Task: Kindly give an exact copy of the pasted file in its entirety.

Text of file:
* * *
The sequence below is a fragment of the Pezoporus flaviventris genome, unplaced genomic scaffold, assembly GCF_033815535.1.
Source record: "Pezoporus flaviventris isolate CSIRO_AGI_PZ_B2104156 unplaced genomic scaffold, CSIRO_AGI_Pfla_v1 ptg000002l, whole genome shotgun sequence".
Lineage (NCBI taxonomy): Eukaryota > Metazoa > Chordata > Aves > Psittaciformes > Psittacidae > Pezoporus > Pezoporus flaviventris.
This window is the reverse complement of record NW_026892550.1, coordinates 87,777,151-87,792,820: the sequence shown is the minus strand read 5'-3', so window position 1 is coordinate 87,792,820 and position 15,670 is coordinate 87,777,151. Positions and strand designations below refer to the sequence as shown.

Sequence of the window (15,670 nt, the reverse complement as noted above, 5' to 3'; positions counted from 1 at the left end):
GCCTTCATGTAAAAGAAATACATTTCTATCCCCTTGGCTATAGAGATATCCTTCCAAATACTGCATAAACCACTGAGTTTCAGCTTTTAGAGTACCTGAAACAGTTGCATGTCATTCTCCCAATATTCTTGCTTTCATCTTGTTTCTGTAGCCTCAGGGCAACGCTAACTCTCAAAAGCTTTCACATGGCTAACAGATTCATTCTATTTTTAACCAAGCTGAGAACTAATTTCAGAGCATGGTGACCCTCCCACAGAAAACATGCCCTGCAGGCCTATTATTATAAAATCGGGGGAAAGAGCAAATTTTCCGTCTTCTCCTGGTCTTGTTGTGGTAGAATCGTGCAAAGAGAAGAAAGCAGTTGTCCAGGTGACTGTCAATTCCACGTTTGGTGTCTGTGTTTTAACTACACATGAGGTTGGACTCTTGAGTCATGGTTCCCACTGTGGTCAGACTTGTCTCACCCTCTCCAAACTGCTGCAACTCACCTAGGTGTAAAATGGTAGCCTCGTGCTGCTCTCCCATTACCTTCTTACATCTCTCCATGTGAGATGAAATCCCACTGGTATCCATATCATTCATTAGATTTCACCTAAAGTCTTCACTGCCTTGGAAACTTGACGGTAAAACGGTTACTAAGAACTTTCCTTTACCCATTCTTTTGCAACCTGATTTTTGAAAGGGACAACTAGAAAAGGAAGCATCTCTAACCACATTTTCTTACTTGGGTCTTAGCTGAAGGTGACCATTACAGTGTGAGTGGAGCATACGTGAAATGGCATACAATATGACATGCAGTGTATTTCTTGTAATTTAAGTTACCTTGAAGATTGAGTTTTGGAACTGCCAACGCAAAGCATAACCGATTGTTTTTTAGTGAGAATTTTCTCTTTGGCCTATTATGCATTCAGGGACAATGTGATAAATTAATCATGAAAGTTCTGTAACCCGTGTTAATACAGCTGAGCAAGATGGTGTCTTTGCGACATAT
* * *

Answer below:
The sequence below is a fragment of the Pezoporus flaviventris genome, unplaced genomic scaffold, assembly GCF_033815535.1.
Source record: "Pezoporus flaviventris isolate CSIRO_AGI_PZ_B2104156 unplaced genomic scaffold, CSIRO_AGI_Pfla_v1 ptg000002l, whole genome shotgun sequence".
Lineage (NCBI taxonomy): Eukaryota > Metazoa > Chordata > Aves > Psittaciformes > Psittacidae > Pezoporus > Pezoporus flaviventris.
This window is the reverse complement of record NW_026892550.1, coordinates 87,777,151-87,792,820: the sequence shown is the minus strand read 5'-3', so window position 1 is coordinate 87,792,820 and position 15,670 is coordinate 87,777,151. Positions and strand designations below refer to the sequence as shown.

Sequence of the window (15,670 nt, the reverse complement as noted above, 5' to 3'; positions counted from 1 at the left end):
GCCTTCATGTAAAAGAAATACATTTCTATCCCCTTGGCTATAGAGATATCCTTCCAAATACTGCATAAACCACTGAGTTTCAGCTTTTAGAGTACCTGAAACAGTTGCATGTCATTCTCCCAATATTCTTGCTTTCATCTTGTTTCTGTAGCCTCAGGGCAACGCTAACTCTCAAAAGCTTTCACATGGCTAACAGATTCATTCTATTTTTAACCAAGCTGAGAACTAATTTCAGAGCATGGTGACCCTCCCACAGAAAACATGCCCTGCAGGCCTATTATTATAAAATCGGGGGAAAGAGCAAATTTTCCGTCTTCTCCTGGTCTTGTTGTGGTAGAATCGTGCAAAGAGAAGAAAGCAGTTGTCCAGGTGACTGTCAATTCCACGTTTGGTGTCTGTGTTTTAACTACACATGAGGTTGGACTCTTGAGTCATGGTTCCCACTGTGGTCAGACTTGTCTCACCCTCTCCAAACTGCTGCAACTCACCTAGGTGTAAAATGGTAGCCTCGTGCTGCTCTCCCATTACCTTCTTACATCTCTCCATGTGAGATGAAATCCCACTGGTATCCATATCATTCATTAGATTTCACCTAAAGTCTTCACTGCCTTGGAAACTTGACGGTAAAACGGTTACTAAGAACTTTCCTTTACCCATTCTTTTGCAACCTGATTTTTGAAAGGGACAACTAGAAAAGGAAGCATCTCTAACCACATTTTCTTACTTGGGTCTTAGCTGAAGGTGACCATTACAGTGTGAGTGGAGCATACGTGAAATGGCATACAATATGACATGCAGTGTATTTCTTGTAATTTAAGTTACCTTGAAGATTGAGTTTTGGAACTGCCAACGCAAAGCATAACCGATTGTTTTTTAGTGAGAATTTTCTCTTTGGCCTATTATGCATTCAGGGACAATGTGATAAATTAATCATGAAAGTTCTGTAACCCGTGTTAATACAGCTGAGCAAGATGGTGTCTTTGCGACATAT